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Giambattista Tiepolo: 'The Death of Hyacinthus'

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Published on Jul 12, 2010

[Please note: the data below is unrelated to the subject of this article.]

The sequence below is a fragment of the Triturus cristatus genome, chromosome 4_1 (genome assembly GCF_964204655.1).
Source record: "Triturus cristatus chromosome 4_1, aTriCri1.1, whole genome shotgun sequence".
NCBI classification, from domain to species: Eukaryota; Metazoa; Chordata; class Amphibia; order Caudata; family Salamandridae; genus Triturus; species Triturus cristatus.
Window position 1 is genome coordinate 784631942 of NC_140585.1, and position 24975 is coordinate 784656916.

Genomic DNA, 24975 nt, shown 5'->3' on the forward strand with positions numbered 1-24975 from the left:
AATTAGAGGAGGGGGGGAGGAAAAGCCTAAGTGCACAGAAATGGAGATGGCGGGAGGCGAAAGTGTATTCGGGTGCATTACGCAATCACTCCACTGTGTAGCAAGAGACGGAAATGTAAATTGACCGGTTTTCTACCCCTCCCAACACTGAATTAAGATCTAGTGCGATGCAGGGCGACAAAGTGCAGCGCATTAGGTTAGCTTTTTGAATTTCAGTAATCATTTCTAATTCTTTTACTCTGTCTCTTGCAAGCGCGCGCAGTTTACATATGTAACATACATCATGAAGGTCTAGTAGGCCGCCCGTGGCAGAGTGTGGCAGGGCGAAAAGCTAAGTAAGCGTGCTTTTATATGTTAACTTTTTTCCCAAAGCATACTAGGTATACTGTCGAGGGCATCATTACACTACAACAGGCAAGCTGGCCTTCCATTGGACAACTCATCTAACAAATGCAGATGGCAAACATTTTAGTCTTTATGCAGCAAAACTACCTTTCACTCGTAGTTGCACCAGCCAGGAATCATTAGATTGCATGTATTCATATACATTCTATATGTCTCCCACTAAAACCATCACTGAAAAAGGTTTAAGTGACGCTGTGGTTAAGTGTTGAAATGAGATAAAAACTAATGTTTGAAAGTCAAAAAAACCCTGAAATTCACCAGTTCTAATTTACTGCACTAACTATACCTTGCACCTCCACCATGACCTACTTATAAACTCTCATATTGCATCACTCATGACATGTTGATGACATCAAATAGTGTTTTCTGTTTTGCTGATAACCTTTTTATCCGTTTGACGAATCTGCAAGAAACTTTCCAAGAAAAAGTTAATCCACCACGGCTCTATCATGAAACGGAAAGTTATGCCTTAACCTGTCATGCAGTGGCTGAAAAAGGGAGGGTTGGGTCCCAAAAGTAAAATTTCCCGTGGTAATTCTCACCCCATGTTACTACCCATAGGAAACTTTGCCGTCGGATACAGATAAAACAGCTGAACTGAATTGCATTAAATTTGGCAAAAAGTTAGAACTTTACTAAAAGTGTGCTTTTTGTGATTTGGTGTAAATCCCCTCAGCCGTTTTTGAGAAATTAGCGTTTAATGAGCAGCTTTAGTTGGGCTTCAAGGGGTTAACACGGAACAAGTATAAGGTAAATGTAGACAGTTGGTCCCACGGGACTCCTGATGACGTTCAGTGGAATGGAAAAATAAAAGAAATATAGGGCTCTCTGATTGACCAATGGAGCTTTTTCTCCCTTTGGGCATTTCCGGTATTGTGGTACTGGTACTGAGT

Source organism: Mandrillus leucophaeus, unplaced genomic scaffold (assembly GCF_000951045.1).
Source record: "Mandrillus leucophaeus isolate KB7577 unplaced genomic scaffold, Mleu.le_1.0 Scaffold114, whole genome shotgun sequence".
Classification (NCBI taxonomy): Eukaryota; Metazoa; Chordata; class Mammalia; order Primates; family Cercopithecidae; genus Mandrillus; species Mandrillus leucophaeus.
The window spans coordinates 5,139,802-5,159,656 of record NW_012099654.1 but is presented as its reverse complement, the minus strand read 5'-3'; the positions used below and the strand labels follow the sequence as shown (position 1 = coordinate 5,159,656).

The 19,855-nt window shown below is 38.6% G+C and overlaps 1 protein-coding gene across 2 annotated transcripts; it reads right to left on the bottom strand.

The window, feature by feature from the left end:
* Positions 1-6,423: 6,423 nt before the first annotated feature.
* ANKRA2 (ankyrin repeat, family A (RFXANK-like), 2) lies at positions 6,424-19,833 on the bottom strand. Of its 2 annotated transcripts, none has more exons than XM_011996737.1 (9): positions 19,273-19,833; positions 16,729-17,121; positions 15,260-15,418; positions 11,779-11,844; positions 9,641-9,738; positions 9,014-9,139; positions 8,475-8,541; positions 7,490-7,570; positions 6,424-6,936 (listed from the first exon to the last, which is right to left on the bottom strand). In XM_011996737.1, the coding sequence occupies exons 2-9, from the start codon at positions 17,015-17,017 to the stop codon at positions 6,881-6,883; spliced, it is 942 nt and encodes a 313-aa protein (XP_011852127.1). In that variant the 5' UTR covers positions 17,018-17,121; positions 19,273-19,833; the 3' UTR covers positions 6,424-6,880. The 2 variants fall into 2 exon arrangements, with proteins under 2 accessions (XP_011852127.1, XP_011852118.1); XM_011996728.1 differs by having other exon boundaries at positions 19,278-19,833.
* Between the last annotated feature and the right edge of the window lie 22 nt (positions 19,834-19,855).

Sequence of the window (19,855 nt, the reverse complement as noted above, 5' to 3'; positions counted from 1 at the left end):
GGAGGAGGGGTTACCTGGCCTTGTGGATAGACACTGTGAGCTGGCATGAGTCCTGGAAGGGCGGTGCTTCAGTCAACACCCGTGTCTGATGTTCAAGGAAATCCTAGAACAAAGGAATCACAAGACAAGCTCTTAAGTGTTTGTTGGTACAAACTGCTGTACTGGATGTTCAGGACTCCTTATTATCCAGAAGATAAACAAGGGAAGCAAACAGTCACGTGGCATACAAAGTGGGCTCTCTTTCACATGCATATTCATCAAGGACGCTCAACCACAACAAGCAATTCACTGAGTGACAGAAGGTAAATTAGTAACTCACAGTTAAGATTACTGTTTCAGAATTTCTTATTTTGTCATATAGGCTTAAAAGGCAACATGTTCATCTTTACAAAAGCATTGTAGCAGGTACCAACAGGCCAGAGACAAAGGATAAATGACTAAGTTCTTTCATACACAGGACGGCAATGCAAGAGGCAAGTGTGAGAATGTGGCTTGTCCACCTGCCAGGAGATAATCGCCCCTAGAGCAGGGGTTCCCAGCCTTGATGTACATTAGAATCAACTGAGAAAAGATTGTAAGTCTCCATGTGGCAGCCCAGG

The subject of the present painting comes from Ovid's Metamorphoses (Book X) which tells of the fatal outcome of the love between the god Apollo and the mortal Hyacinth. According to the classical tale, Hyacinth died as a result of his own clumsiness when he energetically threw his discus during a match, fatally wounding himself in the head. Another version of the story recounts that the discus was thrown by Apollo, killing the boy when it rebounded off the ground or against a rock. In other versions it is the wind, Zephyr, who, jealous that Hyacinth did not return his love, blew Apollo's discus towards the young man. Unable to restore Hyacinth to life, Apollo decided to immortalise him by turning him into a flower which Tiepolo arranges in a beautiful clump next to the tennis racquet on the viewer's right.

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